Michael Alves, the Massachusetts-based guru of "controlled choice" plans for student assignment, made his Wake County debut Tuesday in the role of gray-haired eminence who might be able to forge a peace between the warring pro-diversity and pro-neighborhood-schools forces.
At the Wake school board's Student Assignment Committee, Alves said he's seen some horrible inner-city schools in his years of consulting, so as he was driven around Raleigh the day before, he expected to see at least one—but never did. He saw only good schools.
Alves didn't add, but might have, that the reason for the absence of bad inner-city schools could be, as Syracuse professor emeritus Gerald Grant explained in his book Hope and Despair in The American City: Why There Are No Bad Schools in Raleigh, the diversity policy that the new school board majority chucked out immediately after taking power.
The new majority complains that they're misunderstood. They do not "intend" to resegregate the Wake schools, Ron Margiotta, the board chair, insists. "The difference is huge between my intent and the perception" of her critics, says vice chair Debra Goldman.
Well, OK, in the spirit of diversity, let's take the majority at face value. Let's posit that, although it looks like they're going to resegregate the school system, intentionally or otherwise, maybe we're seeing it that way because our experience with civil rights issues differs from theirs.
That is, so many on the pro-diversity side, both black and white, come out of the civil rights movement (or their parents did) and are very familiar with what White Backlash looks like. That's not the case with the all-white, all-Republican school board majority, who would have us believe that racism is a thing of the past, and the big problem in Wake County is the one they've experienced: instability in school assignments.
So let's put ourselves in the majority's place, even though they resolutely refuse to put themselves in ours. Let's say that we want to curb instability—too many students reassigned too often to schools too far away—via a new system of assignment zones in the county. But we also don't want resegregation, which Goldman calls "a horrifying and hideous thought."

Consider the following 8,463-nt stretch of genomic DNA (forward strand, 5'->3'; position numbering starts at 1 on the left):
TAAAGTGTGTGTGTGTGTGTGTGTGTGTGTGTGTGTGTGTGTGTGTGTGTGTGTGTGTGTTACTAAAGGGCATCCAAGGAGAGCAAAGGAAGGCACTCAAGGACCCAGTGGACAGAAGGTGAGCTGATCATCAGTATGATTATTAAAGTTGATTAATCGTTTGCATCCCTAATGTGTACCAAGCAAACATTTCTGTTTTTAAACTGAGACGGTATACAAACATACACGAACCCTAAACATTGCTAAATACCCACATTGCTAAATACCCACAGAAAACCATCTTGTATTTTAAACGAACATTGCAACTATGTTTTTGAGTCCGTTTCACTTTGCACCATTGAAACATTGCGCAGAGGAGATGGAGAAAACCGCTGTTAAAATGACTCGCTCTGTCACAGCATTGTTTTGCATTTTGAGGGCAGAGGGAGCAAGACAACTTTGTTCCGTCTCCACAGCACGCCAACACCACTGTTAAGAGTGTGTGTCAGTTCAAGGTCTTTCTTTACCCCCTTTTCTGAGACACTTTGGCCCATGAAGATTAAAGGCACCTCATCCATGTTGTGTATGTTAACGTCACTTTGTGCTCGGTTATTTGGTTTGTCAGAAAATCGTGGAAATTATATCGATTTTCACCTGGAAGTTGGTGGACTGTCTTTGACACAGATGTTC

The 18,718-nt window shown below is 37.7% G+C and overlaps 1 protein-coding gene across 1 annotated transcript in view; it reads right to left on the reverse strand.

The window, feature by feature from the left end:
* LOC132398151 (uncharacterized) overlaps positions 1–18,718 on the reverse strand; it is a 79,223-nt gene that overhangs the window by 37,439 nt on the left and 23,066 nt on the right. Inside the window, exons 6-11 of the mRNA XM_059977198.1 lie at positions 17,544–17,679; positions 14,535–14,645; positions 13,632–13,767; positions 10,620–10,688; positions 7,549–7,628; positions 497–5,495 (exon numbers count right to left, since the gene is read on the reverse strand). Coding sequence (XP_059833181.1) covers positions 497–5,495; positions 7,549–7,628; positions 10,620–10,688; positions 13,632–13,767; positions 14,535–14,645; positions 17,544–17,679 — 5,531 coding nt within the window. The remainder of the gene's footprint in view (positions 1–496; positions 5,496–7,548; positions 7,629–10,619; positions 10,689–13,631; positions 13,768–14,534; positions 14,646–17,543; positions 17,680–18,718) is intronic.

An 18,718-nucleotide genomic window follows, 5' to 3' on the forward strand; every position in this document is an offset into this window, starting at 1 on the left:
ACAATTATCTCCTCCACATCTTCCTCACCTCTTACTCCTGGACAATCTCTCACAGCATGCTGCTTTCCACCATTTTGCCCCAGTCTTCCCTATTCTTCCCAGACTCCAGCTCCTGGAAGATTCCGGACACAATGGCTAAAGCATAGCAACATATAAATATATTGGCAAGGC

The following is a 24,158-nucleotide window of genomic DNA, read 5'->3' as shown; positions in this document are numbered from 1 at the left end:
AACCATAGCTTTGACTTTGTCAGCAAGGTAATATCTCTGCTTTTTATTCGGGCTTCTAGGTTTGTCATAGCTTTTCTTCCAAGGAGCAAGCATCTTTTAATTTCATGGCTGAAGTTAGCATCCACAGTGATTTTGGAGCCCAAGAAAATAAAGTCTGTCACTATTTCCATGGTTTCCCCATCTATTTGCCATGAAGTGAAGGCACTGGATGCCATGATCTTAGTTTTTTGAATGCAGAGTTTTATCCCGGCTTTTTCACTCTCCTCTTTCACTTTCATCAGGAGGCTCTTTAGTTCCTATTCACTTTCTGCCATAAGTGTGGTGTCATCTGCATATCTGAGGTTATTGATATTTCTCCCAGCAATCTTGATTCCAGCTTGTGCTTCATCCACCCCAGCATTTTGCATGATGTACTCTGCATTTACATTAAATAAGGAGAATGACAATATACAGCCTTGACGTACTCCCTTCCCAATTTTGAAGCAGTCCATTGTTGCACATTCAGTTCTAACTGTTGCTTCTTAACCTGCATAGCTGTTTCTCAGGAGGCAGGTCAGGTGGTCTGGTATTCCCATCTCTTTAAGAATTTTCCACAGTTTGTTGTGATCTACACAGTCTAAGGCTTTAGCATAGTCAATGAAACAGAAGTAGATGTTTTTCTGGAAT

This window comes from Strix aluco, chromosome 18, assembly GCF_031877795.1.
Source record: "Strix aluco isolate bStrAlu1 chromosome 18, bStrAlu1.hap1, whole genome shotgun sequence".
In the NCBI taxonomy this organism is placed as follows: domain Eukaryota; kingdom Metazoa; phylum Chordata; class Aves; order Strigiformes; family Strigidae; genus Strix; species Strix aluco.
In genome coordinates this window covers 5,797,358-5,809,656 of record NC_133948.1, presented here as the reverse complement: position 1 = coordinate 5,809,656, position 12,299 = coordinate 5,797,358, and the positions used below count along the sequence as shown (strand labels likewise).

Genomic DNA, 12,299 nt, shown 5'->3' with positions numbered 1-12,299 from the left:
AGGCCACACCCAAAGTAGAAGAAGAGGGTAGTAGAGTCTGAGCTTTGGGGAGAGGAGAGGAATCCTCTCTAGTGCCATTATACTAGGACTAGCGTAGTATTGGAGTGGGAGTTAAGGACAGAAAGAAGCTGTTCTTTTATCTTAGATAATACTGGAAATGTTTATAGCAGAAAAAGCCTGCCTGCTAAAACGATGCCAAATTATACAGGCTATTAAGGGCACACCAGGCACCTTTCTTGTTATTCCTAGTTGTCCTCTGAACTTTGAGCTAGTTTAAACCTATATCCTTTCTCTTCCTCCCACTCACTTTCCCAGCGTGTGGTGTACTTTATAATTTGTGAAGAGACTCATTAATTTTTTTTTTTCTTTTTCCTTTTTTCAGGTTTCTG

If we—they—intend to achieve both outcomes, then we should listen to Alves, who says the fundamental principle the board must follow when establishing its zones is "equity"—basic fairness. What that means, he says, is that in drawing the lines, the board must create zones that are "equivalent" in terms of student achievement and socioeconomic makeup. Each one should be, as much as possible, "a microcosm of the county."
For eight months, the board majority has rejected every suggestion, and every motion by one of the board members in the pro-diversity minority, that socioeconomic data, including how many students in a neighborhood are eligible for a free or reduced lunch, should remain part of the student assignment equation.
Alves made it clear that such data must be factored in with students' test scores to avoid having a system "where some children are benefitting and some are not."
"You don't want any family disenfranchised or disadvantaged because of where they live," he told the committee and its chair, John Tedesco. "If you do that, your plan will fail."
Alves has worked with school systems nationwide to establish controlled-choice plans. In them, no students are assigned to any school; rather, they (and their parents) choose where they want to go, and their second choice and so on. If too many choose the same school, lotteries thin out the list.
The first and oldest such plan is in Cambridge, Mass. With 15 schools and 5,700 students, the district is small enough that zones weren't needed. Students applied to any school in the city. The key was making every school a good one.
Wake County is too big for one zone, Alves said, though some schools in the center—Raleigh—might be open to students countywide. He suggested zones of about 20,000 students—equivalent to a medium-sized district—as a good size. Wake's 140,000 students would be split seven ways.
If the zones are unequal, though, parents would quickly realize it and move to the "better" zones if they can afford them, he said. That would leave the bad zones with schools that are under capacity and used only by kids from poor families. That would be, among other things, expensive.
It would also be what the pro-diversity side considers resegregation, and what the school board majority adamantly denies it intends.
So what does the majority intend? As Alves says, we'll know when they draw zones on a map and either use the proper data to see if they're fair or they refuse to use them. "That's the crossroads," he told Tedesco's committee. "Because you have the data."